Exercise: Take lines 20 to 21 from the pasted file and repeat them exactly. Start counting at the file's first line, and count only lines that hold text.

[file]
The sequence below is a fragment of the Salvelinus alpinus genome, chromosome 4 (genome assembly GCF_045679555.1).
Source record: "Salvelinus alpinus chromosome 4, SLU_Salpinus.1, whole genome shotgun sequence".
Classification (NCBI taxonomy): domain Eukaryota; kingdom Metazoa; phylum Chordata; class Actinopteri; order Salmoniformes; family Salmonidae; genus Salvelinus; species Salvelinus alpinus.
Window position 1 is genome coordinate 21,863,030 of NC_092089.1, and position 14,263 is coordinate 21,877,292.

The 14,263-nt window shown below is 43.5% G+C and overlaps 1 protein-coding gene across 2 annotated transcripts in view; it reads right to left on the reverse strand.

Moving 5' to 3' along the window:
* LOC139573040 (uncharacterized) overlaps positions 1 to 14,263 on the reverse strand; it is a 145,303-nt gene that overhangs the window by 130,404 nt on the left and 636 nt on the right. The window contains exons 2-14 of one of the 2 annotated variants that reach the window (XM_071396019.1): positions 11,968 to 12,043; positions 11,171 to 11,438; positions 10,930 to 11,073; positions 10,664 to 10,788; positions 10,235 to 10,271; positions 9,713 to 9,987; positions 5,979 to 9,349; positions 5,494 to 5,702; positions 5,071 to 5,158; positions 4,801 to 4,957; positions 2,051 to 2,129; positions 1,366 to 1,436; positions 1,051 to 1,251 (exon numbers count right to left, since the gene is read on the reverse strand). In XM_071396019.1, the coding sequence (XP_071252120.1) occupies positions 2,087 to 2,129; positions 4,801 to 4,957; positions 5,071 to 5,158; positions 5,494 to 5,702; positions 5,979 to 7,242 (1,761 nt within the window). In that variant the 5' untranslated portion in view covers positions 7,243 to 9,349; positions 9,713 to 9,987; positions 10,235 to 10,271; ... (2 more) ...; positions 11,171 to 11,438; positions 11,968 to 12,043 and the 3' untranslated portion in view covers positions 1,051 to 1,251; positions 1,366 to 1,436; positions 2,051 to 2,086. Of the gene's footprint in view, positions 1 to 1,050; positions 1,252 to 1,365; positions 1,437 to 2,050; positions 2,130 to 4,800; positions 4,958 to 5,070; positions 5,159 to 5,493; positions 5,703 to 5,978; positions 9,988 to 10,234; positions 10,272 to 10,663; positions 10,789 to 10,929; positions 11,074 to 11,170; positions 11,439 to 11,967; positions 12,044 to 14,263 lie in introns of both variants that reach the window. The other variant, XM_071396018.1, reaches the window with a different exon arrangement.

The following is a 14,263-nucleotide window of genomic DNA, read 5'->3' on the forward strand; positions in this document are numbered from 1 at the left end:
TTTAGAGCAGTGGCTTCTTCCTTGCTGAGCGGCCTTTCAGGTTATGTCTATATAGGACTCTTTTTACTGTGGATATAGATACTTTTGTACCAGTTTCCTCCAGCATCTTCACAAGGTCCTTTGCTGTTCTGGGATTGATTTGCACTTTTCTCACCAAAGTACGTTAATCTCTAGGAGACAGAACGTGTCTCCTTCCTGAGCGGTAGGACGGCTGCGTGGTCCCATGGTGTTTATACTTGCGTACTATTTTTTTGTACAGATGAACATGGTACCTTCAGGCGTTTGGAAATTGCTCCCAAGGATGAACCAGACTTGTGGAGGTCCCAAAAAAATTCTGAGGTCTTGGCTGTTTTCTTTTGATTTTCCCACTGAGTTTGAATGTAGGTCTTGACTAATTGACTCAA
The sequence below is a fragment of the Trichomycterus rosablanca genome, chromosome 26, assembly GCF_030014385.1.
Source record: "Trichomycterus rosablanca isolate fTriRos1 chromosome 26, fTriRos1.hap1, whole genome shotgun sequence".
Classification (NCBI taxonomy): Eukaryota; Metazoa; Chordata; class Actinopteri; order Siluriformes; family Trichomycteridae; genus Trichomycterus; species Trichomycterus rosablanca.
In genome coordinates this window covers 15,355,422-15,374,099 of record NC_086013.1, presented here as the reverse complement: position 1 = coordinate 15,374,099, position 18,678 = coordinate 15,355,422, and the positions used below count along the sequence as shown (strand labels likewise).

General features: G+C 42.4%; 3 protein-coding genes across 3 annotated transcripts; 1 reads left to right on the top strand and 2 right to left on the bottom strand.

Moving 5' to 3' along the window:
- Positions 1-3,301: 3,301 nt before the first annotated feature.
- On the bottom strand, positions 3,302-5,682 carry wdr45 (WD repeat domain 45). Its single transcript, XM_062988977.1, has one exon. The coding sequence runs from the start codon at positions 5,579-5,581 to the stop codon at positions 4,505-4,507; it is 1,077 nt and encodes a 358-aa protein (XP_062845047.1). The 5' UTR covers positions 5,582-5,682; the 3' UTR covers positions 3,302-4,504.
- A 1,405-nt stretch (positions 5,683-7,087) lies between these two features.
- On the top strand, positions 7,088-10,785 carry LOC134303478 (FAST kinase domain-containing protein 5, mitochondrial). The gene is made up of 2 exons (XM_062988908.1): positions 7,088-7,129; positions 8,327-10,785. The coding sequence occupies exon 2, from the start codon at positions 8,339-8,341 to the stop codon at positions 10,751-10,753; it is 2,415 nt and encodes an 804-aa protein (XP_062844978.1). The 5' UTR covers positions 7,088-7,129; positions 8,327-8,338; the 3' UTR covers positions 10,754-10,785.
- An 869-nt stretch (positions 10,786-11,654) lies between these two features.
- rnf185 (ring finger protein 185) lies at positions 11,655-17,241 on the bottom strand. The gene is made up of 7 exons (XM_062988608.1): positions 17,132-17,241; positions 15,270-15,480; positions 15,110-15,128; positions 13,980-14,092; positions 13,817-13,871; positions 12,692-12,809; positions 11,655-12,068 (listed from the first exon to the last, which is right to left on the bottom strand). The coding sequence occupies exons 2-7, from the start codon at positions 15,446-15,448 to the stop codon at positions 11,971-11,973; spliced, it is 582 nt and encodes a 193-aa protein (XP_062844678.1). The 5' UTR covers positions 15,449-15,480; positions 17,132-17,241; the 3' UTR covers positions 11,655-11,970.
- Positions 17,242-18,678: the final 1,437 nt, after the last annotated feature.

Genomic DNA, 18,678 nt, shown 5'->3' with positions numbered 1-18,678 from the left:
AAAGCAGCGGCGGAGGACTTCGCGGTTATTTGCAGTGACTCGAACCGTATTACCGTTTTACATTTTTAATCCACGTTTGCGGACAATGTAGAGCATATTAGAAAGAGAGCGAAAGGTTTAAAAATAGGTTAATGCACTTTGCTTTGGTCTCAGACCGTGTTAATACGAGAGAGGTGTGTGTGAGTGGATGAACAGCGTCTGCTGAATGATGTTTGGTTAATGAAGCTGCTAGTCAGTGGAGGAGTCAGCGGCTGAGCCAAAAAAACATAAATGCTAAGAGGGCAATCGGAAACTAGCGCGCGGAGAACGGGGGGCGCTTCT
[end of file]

- An 869-nt stretch (positions 10,786-11,654) lies between these two features.
- rnf185 (ring finger protein 185) lies at positions 11,655-17,241 on the bottom strand. The gene is made up of 7 exons (XM_062988608.1): positions 17,132-17,241; positions 15,270-15,480; positions 15,110-15,128; positions 13,980-14,092; positions 13,817-13,871; positions 12,692-12,809; positions 11,655-12,068 (listed from the first exon to the last, which is right to left on the bottom strand). The coding sequence occupies exons 2-7, from the start codon at positions 15,446-15,448 to the stop codon at positions 11,971-11,973; spliced, it is 582 nt and encodes a 193-aa protein (XP_062844678.1). The 5' UTR covers positions 15,449-15,480; positions 17,132-17,241; the 3' UTR covers positions 11,655-11,970.